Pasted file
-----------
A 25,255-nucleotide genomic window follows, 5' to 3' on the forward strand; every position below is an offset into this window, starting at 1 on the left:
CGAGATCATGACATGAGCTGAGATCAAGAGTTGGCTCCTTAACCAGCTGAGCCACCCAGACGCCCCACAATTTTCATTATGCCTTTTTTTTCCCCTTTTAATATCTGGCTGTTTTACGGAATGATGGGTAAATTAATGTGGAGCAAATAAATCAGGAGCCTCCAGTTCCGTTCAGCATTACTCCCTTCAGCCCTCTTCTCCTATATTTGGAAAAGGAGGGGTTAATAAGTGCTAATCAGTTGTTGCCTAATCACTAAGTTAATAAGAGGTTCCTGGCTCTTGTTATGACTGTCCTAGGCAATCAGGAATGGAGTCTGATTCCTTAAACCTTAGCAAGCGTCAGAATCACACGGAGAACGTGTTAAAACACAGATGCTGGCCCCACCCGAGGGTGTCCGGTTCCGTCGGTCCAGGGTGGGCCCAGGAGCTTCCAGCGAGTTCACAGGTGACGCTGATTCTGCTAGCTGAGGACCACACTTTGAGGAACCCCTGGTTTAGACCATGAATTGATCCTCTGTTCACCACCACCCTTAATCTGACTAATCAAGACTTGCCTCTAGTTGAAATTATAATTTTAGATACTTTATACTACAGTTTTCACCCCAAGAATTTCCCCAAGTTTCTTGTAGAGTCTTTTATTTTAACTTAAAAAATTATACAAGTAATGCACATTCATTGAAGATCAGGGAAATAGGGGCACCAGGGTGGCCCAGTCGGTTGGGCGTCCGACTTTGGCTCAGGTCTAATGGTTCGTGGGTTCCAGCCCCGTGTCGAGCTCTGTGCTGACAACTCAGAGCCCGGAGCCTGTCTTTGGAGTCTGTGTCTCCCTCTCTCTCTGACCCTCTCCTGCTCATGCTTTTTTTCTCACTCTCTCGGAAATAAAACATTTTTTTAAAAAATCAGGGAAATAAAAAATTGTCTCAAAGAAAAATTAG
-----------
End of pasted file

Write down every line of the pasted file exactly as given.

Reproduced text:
A 25,255-nucleotide genomic window follows, 5' to 3' on the forward strand; every position below is an offset into this window, starting at 1 on the left:
CGAGATCATGACATGAGCTGAGATCAAGAGTTGGCTCCTTAACCAGCTGAGCCACCCAGACGCCCCACAATTTTCATTATGCCTTTTTTTTCCCCTTTTAATATCTGGCTGTTTTACGGAATGATGGGTAAATTAATGTGGAGCAAATAAATCAGGAGCCTCCAGTTCCGTTCAGCATTACTCCCTTCAGCCCTCTTCTCCTATATTTGGAAAAGGAGGGGTTAATAAGTGCTAATCAGTTGTTGCCTAATCACTAAGTTAATAAGAGGTTCCTGGCTCTTGTTATGACTGTCCTAGGCAATCAGGAATGGAGTCTGATTCCTTAAACCTTAGCAAGCGTCAGAATCACACGGAGAACGTGTTAAAACACAGATGCTGGCCCCACCCGAGGGTGTCCGGTTCCGTCGGTCCAGGGTGGGCCCAGGAGCTTCCAGCGAGTTCACAGGTGACGCTGATTCTGCTAGCTGAGGACCACACTTTGAGGAACCCCTGGTTTAGACCATGAATTGATCCTCTGTTCACCACCACCCTTAATCTGACTAATCAAGACTTGCCTCTAGTTGAAATTATAATTTTAGATACTTTATACTACAGTTTTCACCCCAAGAATTTCCCCAAGTTTCTTGTAGAGTCTTTTATTTTAACTTAAAAAATTATACAAGTAATGCACATTCATTGAAGATCAGGGAAATAGGGGCACCAGGGTGGCCCAGTCGGTTGGGCGTCCGACTTTGGCTCAGGTCTAATGGTTCGTGGGTTCCAGCCCCGTGTCGAGCTCTGTGCTGACAACTCAGAGCCCGGAGCCTGTCTTTGGAGTCTGTGTCTCCCTCTCTCTCTGACCCTCTCCTGCTCATGCTTTTTTTCTCACTCTCTCGGAAATAAAACATTTTTTTAAAAAATCAGGGAAATAAAAAATTGTCTCAAAGAAAAATTAG